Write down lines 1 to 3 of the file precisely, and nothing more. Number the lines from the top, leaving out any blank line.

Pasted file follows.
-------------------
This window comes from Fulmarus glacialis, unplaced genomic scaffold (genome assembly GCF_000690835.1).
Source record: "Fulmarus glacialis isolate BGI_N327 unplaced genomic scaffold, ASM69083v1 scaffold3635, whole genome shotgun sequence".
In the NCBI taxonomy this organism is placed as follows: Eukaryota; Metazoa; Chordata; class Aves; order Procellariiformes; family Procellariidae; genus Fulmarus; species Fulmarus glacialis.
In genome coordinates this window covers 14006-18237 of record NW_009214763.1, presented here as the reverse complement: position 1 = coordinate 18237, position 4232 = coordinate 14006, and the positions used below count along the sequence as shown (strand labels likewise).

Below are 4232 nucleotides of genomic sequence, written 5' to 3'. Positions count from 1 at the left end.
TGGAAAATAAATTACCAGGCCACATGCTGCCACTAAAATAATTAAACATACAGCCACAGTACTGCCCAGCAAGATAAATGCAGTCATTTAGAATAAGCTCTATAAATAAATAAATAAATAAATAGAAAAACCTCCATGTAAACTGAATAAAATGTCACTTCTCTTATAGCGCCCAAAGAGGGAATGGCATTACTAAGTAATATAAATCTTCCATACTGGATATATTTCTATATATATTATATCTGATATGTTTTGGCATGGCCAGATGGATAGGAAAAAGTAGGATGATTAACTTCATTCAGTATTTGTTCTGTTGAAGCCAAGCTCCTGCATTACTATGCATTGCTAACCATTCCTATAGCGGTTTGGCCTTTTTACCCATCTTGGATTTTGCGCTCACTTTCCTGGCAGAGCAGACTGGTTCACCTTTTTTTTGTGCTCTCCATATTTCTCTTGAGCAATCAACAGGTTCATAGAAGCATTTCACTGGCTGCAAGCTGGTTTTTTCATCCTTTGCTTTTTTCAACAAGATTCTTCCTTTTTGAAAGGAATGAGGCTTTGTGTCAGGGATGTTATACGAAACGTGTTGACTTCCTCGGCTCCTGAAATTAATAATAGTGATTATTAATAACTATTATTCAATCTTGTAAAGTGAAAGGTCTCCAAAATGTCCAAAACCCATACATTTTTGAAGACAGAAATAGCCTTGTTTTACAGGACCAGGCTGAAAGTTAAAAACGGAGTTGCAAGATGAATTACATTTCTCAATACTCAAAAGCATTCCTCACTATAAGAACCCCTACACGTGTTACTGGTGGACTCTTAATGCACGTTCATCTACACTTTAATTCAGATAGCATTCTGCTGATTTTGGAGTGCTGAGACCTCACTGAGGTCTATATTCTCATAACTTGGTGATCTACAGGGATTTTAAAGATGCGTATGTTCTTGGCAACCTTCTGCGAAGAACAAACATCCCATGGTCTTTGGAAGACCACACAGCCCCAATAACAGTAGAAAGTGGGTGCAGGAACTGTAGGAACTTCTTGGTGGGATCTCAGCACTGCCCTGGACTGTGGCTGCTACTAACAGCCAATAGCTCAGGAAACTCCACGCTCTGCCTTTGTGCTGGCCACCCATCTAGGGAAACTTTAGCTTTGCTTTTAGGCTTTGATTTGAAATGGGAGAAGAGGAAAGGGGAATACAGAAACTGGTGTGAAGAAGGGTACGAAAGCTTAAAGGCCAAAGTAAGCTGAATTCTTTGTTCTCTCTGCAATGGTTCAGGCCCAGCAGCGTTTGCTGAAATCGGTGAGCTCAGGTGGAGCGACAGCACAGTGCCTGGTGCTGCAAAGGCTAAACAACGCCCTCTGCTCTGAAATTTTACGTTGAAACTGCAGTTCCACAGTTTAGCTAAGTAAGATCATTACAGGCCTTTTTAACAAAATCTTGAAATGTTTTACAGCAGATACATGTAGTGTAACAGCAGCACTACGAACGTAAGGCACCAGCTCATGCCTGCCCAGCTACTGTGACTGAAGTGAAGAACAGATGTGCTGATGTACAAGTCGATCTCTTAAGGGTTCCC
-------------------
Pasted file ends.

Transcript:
This window comes from Fulmarus glacialis, unplaced genomic scaffold (genome assembly GCF_000690835.1).
Source record: "Fulmarus glacialis isolate BGI_N327 unplaced genomic scaffold, ASM69083v1 scaffold3635, whole genome shotgun sequence".
In the NCBI taxonomy this organism is placed as follows: Eukaryota; Metazoa; Chordata; class Aves; order Procellariiformes; family Procellariidae; genus Fulmarus; species Fulmarus glacialis.